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By Kellene Bishop

I'm a Daring Cook!

I'm a Daring Cook!

My confession is not that I’m a good cook. The confession is that I’m a bit daring in my cooking, in that I’m not afraid to try new things and new recipes. I can usually read through a recipe and determine whether or not it will be good, and even what to add or subtract from it prior to making it. In the past I’ve even ventured to cook things on the fly, even when it was for a large gathering. I started this somewhat dangerous habit on the menu of a girlfriend’s wedding reception over 12 years ago. I still remember how amazingly well the Swiss cheese fondue turned out by my combining a few recipes. All was well. The food was great. I felt I could trust my culinary instincts and I’ve done so ever since. Until yesterday…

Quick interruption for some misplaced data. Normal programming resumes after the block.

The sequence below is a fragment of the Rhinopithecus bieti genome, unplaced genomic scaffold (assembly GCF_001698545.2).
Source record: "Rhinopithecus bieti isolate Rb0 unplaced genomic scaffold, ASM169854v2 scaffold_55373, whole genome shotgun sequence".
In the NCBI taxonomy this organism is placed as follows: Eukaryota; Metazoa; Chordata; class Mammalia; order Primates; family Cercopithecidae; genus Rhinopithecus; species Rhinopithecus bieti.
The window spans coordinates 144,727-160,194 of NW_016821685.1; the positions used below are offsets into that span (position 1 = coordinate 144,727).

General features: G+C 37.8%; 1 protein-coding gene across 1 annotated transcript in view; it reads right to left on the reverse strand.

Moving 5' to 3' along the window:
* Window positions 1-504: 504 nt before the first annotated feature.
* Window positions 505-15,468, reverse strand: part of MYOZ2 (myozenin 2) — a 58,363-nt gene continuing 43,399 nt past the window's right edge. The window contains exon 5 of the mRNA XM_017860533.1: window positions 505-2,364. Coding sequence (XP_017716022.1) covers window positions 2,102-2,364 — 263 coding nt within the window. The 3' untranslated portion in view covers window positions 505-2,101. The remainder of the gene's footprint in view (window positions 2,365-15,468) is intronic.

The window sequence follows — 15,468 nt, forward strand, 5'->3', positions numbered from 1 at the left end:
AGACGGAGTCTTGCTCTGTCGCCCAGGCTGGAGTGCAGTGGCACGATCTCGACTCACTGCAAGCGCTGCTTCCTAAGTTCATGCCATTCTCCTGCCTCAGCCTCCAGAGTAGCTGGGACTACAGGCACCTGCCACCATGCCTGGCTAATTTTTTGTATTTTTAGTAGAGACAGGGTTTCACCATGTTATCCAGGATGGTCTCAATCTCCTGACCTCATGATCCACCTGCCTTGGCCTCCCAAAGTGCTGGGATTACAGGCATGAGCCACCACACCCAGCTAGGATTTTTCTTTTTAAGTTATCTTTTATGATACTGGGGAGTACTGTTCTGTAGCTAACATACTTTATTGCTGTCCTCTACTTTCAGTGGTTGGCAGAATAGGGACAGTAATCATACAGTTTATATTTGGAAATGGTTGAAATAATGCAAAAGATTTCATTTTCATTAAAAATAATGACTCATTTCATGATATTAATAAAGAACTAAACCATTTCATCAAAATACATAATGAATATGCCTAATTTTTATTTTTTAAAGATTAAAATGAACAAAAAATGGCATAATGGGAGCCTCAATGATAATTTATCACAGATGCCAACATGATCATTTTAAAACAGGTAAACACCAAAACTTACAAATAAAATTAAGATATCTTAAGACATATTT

This is where the confession comes in. Yesterday I taught a solar oven cooking class for a kitchen store. To be honest, I was kind of bored with the same old recipes I’d been using. I had recently received a new cookbook in the mail from Amazon that was supposed to be specifically for solar oven cooking. It was the only book I saw on Amazon dedicated specifically to solar oven cooking recipes. I saw a couple things they did a bit differently than I would, but I figured that the recipes were safe. To my horror, I was soooo wrong. And what’s worse is that I used these sweet ladies in the class as guinea pigs! The bread I made was tender, thanks to the solar oven, but just downright uneventful, and perhaps even painful to eat as a result. The enchilada recipe could not have been more bland. While I usually play my group recipes down on the less-spicy side of things in order to not offend a sensitive palate, I have to say that the taste of this recipe was just plain torture. Boy howdy, was I embarrassed!